The Voice That Is Great Within Us
First published in 1970 and edited by Hayden Carruth, The Voice That Is Great Within Us: American Poetry of the Twentieth Century includes work by over 130 American poets. The anthology is organized chronologically according to the poets' year of birth and offers a wide selection of poetry from the first sixty years of the twentieth-century.
The poets included range from well-known poets such as Robert Frost, Wallace Stevens, Marianne Moore, and E. E. Cummings, to the lesser-known voices of Joel Sloman, Patricia Low, and Arthur Gregor. Each poet is introduced with a brief biographical sketch and bibliography. Carruth states in the introduction that he eschewed the inclusion of larger biographies, poet's statements, editorials, notes, and other supplementary information in an effort to leave as much space for the poetry and to increase the number of poets that he could include.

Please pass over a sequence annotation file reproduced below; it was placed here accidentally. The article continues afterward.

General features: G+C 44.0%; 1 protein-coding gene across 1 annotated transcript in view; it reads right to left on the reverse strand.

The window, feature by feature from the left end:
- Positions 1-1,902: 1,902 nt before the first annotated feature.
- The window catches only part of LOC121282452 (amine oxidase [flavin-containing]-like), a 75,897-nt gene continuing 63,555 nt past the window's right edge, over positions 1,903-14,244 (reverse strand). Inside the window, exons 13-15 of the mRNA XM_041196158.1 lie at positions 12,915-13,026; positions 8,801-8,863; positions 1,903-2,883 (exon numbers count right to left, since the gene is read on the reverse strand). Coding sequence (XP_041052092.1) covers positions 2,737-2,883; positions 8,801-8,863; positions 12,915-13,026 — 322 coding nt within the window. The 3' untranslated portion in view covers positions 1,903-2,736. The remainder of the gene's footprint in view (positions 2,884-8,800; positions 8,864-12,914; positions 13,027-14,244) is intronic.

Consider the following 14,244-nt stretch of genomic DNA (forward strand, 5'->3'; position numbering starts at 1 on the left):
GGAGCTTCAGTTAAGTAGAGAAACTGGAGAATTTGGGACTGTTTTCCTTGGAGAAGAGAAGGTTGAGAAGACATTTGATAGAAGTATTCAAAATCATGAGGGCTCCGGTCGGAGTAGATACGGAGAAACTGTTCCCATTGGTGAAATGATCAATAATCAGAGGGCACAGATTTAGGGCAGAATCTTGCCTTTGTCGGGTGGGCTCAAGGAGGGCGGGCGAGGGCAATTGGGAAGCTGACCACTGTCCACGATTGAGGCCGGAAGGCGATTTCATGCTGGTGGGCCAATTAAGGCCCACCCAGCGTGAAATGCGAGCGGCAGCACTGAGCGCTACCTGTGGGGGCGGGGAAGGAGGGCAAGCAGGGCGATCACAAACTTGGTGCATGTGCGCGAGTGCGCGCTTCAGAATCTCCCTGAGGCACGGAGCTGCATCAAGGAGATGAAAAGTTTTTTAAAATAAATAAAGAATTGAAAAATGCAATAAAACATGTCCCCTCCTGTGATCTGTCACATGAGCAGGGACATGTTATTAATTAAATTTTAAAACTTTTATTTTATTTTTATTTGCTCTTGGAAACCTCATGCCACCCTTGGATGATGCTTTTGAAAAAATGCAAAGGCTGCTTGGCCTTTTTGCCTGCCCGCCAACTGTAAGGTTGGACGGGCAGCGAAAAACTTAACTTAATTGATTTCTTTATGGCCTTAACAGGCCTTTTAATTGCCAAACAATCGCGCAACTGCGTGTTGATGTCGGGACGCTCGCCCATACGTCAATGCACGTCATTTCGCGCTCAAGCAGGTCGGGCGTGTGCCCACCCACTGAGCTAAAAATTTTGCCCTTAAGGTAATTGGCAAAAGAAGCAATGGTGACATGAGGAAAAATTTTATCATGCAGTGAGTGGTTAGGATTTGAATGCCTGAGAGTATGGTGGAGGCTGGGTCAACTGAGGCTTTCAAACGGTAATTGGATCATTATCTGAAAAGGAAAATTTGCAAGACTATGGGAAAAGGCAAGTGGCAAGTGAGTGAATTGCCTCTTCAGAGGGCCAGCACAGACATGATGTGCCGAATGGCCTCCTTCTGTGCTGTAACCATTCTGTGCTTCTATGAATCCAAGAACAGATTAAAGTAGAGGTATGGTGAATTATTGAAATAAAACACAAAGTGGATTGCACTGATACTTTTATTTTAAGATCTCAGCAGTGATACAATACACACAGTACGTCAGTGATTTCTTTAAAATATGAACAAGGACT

As with all anthologies, the major problem in assembling this anthology was the overabundance of material. In the introduction, Carruth sets forth his general "principles of selection":
1. To admit no poem merely because it is famous, but rather to reexamine the entire work of each poet and to choose the poems that seem now, in current taste and feeling, his strongest.
2. To exclude all translations, excerpts from long poems, and poems with extensive notes, epigraphs or other appendages.
3. To give primacy among all criteria to my own feeling, and to select no particular poem that does not seem to me genuine within its given modality, whatever that may be.
Carruth's comments point to the inherent historical value of anthologies: that they are a snapshot of the tastes and values of a particular individual. Rather than establishing a certain canon of poets who will endure the test of time, anthologies give an intimate portrait of the concerns of a generation. The way in which Carruth defines "American" throws light on the social climate of the late 1960s and early 1970s. It is also of interest to see the poets who have endured, and those who have not, over the past thirty-five years. The canon is always in flux; anthologies such as The Voice That Is Great Within Us serve as guideposts along the shifting landscape of American poetry.
The Voice That Is Great Within Us has been reprinted several times, most recently in 2001.